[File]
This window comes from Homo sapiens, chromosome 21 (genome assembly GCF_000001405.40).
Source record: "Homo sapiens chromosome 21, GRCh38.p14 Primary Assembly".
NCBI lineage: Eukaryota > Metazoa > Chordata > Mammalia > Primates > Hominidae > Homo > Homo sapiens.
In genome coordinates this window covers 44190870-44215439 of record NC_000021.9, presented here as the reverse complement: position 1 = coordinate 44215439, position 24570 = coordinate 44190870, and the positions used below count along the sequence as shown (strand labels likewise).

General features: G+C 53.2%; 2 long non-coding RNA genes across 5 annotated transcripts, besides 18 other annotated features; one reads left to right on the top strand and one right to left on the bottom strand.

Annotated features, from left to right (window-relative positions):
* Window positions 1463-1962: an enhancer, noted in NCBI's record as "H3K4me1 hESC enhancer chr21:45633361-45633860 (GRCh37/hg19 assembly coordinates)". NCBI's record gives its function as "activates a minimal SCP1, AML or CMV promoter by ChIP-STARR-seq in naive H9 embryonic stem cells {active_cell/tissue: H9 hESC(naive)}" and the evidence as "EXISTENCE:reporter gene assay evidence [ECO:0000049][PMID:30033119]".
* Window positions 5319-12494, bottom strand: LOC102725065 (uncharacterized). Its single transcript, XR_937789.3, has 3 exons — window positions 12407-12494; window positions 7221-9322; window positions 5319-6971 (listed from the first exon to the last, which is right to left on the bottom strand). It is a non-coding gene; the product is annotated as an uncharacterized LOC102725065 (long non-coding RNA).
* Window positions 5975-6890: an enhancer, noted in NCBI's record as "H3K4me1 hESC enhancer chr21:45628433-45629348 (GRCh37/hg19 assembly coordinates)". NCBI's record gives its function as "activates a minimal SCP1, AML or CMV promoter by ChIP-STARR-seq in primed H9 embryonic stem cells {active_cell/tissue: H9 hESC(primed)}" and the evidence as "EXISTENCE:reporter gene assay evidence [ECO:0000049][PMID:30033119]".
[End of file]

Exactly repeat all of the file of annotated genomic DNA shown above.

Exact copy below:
This window comes from Homo sapiens, chromosome 21 (genome assembly GCF_000001405.40).
Source record: "Homo sapiens chromosome 21, GRCh38.p14 Primary Assembly".
NCBI lineage: Eukaryota > Metazoa > Chordata > Mammalia > Primates > Hominidae > Homo > Homo sapiens.
In genome coordinates this window covers 44190870-44215439 of record NC_000021.9, presented here as the reverse complement: position 1 = coordinate 44215439, position 24570 = coordinate 44190870, and the positions used below count along the sequence as shown (strand labels likewise).

General features: G+C 53.2%; 2 long non-coding RNA genes across 5 annotated transcripts, besides 18 other annotated features; one reads left to right on the top strand and one right to left on the bottom strand.

Annotated features, from left to right (window-relative positions):
* Window positions 1463-1962: an enhancer, noted in NCBI's record as "H3K4me1 hESC enhancer chr21:45633361-45633860 (GRCh37/hg19 assembly coordinates)". NCBI's record gives its function as "activates a minimal SCP1, AML or CMV promoter by ChIP-STARR-seq in naive H9 embryonic stem cells {active_cell/tissue: H9 hESC(naive)}" and the evidence as "EXISTENCE:reporter gene assay evidence [ECO:0000049][PMID:30033119]".
* Window positions 5319-12494, bottom strand: LOC102725065 (uncharacterized). Its single transcript, XR_937789.3, has 3 exons — window positions 12407-12494; window positions 7221-9322; window positions 5319-6971 (listed from the first exon to the last, which is right to left on the bottom strand). It is a non-coding gene; the product is annotated as an uncharacterized LOC102725065 (long non-coding RNA).
* Window positions 5975-6890: an enhancer, noted in NCBI's record as "H3K4me1 hESC enhancer chr21:45628433-45629348 (GRCh37/hg19 assembly coordinates)". NCBI's record gives its function as "activates a minimal SCP1, AML or CMV promoter by ChIP-STARR-seq in primed H9 embryonic stem cells {active_cell/tissue: H9 hESC(primed)}" and the evidence as "EXISTENCE:reporter gene assay evidence [ECO:0000049][PMID:30033119]".